Counter-Terrorism: India, Israel And Border Security


September 4, 2017: In mid-2017 India revealed details of what was actually going on in the northwest where two five kilometer (3.2 miles) sections of the border with Pakistan where some new border security equipment and troop deployment tactics were being tested. India described this as a test of its new CIBMS (Comprehensive Integrated Border Management System) that, if successful would be deployed along most of the 6,300 kilometer long Indian borders with Pakistan and Bangladesh.

The test involves new motion sensors and software that detects any suspicious movement along the border (most of which contains some kind of fence and sensors already). A sensor alert activates the nearest day/night video cameras at a manned border outpost and alerts the closest QRTs (Quick Reaction Teams). If the software interprets the sensor and video data as a likely to be people crossing the border one or more QRTs are sent out. The QRTs come from small QRT bases or facilities in existing military bases near the border. The QRT personnel are usually at the same bases where other troops monitor the network around the clock and also send out maintenance teams (sometimes accompanied by QRT personnel).

Israel has already deployed versions of this system, including the use of unmanned fortified towers containing remotely controlled machine-guns and more powerful vidcams. The Israeli experience is that these systems have to be fine-tuned (using the software and some repositioning of sensors) to fit local conditions and then constantly monitored to adapt to new enemy techniques for trying to get past the existing sensors. India has long been using Israeli security technology and border security advice along its more dangerous borders, like those in Kashmir and this approach has detected. The Israeli equipment and experience helped stop a lot more illegal border crossings, usually of armed Islamic terrorists from Pakistan. The newly elected Indian president is also a believer in tech and the usefulness of Israeli experience and encouraged the testing of the latest Israeli gear and tactics along India’s most volatile border.

For a long time, it was conventional wisdom that you could not prevent irregulars (terrorists, guerillas, bandits, smugglers), from getting across a long frontier. Apparently the conventional wisdom is wrong. Both Israel and India have been able to build security fences that have succeeded in keeping terrorists out. The best example of this approach is the 760 kilometer long Israeli security fence with the West Bank. Most of it was built between 2002 and 2009 and in that time terror attacks inside Israel declined over 90 percent and related deaths plunged over 98 percent. The Israelis accepted that such a barrier was never really finished and have continued to update. The 60 kilometer Gaza security fence is largely through open terrain and more similar to what India needed along its borders with Pakistan and Bangladesh. The border fence has been equally effective in keeping Islamic terrorists out. The Israelis pointed out that a lot of the same hardware and software used for the West Bank barrier were used in Gaza but with as many changed and adaptations as needed. Two five kilometer test areas in Kashmir are where the needed adjustments are being noted and different solutions implemented.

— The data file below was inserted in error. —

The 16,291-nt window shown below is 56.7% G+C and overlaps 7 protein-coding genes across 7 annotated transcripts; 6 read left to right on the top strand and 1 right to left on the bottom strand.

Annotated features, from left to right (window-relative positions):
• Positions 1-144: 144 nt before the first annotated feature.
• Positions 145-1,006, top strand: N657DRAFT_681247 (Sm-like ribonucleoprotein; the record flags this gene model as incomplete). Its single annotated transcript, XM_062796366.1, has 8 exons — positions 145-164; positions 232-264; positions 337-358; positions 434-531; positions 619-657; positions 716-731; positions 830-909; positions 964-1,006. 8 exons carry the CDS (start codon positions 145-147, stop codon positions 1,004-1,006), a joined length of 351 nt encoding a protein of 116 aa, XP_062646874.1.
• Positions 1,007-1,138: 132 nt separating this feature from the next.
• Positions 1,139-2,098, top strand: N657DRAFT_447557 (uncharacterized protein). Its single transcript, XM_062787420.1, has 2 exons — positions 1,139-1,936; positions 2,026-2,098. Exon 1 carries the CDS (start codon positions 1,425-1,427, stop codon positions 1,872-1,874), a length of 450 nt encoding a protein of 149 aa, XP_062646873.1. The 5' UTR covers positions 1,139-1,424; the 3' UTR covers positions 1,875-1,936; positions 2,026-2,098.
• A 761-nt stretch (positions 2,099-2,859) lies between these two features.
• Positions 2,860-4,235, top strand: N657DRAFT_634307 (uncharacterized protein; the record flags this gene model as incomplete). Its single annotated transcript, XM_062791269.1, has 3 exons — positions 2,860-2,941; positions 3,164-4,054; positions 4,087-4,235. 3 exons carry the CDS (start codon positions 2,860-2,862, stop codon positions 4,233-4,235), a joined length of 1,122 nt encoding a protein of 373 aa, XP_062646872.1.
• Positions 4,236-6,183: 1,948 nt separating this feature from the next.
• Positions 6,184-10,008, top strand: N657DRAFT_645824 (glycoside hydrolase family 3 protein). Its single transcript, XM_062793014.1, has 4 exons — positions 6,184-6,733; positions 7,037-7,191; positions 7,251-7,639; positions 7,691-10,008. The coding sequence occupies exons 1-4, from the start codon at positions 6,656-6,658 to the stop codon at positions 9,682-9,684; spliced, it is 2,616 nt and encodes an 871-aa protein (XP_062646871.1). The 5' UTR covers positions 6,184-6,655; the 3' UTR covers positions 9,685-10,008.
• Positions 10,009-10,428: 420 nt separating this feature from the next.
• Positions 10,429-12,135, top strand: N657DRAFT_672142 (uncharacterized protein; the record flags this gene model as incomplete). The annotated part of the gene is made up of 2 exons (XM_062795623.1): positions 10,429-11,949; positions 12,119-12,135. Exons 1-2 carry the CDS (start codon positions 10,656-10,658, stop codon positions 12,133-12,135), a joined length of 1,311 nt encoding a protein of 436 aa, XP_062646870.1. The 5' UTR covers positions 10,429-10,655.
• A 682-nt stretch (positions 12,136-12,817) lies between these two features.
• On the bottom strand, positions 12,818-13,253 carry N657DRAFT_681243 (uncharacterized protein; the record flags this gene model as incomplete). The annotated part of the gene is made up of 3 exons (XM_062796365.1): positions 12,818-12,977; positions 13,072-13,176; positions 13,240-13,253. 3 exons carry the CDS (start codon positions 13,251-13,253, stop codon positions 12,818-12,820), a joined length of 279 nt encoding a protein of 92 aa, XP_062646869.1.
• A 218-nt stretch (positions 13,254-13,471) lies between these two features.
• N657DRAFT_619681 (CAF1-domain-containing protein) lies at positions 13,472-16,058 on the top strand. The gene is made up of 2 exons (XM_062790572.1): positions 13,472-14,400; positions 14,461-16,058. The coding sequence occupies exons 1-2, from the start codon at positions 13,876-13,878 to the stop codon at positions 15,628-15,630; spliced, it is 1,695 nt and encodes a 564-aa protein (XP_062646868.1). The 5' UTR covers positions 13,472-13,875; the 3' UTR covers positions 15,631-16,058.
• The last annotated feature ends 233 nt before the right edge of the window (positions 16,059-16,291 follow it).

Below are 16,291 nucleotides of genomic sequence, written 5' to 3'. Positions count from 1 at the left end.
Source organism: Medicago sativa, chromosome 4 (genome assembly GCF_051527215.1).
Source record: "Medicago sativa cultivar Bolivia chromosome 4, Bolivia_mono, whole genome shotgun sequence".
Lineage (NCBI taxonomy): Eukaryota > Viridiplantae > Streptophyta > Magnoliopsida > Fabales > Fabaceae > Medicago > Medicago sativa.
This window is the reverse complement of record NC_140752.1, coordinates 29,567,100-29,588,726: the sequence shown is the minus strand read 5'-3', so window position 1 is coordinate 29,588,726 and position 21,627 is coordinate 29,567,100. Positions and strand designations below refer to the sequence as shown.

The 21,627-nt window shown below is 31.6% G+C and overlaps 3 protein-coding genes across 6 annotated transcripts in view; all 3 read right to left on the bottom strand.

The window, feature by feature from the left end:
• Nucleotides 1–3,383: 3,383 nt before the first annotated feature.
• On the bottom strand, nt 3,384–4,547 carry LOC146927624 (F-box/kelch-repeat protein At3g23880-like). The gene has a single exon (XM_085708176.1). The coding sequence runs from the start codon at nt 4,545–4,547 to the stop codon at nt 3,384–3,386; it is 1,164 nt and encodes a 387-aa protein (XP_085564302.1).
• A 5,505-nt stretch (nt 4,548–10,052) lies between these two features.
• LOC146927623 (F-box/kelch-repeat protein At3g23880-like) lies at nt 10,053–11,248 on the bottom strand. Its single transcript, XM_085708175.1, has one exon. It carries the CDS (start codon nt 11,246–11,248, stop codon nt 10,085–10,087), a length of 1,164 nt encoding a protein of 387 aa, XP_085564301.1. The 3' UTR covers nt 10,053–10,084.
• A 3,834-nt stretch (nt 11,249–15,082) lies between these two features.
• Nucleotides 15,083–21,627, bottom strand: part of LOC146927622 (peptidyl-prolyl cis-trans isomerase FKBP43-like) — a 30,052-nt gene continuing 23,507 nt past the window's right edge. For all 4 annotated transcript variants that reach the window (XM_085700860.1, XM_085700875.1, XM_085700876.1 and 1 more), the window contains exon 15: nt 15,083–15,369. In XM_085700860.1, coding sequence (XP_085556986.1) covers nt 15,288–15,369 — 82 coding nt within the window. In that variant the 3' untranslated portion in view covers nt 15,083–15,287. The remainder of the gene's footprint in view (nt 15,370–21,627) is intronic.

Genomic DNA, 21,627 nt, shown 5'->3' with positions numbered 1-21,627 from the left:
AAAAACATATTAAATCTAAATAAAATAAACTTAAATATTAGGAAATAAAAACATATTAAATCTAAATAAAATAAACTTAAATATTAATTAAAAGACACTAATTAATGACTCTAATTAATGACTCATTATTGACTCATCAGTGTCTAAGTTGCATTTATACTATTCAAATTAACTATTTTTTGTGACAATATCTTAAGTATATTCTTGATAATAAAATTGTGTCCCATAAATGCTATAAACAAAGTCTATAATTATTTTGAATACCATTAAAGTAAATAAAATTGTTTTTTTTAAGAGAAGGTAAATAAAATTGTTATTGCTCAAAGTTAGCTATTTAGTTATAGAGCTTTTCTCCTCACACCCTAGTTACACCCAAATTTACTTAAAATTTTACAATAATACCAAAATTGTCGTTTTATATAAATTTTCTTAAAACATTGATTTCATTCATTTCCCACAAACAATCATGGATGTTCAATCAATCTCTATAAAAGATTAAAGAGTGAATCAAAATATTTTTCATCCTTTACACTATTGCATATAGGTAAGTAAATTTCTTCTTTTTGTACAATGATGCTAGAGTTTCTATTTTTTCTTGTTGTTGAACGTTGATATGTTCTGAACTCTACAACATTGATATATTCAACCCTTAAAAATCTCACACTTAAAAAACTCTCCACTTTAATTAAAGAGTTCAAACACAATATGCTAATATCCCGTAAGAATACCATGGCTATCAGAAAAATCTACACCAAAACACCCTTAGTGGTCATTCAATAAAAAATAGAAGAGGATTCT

Early on India noted the effectiveness of Israeli tech in border security and in 2004 began using the Israeli equipment and tactics in Kashmir. This led to the construction of a 580 kilometer electrified fence along the Line of Control (LOC) in Kashmir. India also bought more radars, and special jamming equipment (to shut down radios used by Islamic radicals trying to cross the border) for use in Kashmir and along the LOC. The use of ground radars, thermal imaging and other electronic gear along the LOC, greatly reduced illegal movements into Indian controlled Kashmir.

The key to these systems was new video and sensor analysis software, which the Israelis have also pioneered. Initially the software was primarily for replacing humans who were needed to constantly monitor the video surveillance from vidcams mounted on towers or UAVs along the border. Humans quickly got bored watching the video, especially when nothing much of interest showed up. With the development of higher resolution vidcams and more powerful (and cheaper) computers it became possible to augment humans watching the video with software that monitored the real time video full time and alerted humans only when something suspicious showed up. It required humans to confirm the presence of something dangerous and activating remotely controlled weapons, sending out QRTs or calling for armed aircraft (usually UAVs).

India has borders more than ten times longer than Israel and cannot afford to intensively use troop patrols to cover it all to detect smugglers, illegal migrants and various criminals moving through. The Israelis have apparently proposed a security fence that comes in many different levels of complexity (and cost) and advised India buy as much as they need for every part of the border and be ready to modify equipment and tactics to deal with what the bad buys (smugglers and Islamic terrorists) come up with to try and beat the system. A lot of Moslem nations are adopting the Israeli approach, without the benefit of getting the latest tech and the benefit of Israeli experience. That’s because of more than half a century of banning any Israeli goods in most Moslem (especially Arab) countries. That is changing and if the Indian project is a big success Moslem nations will be able to go direct to the source for their border security tech needs.




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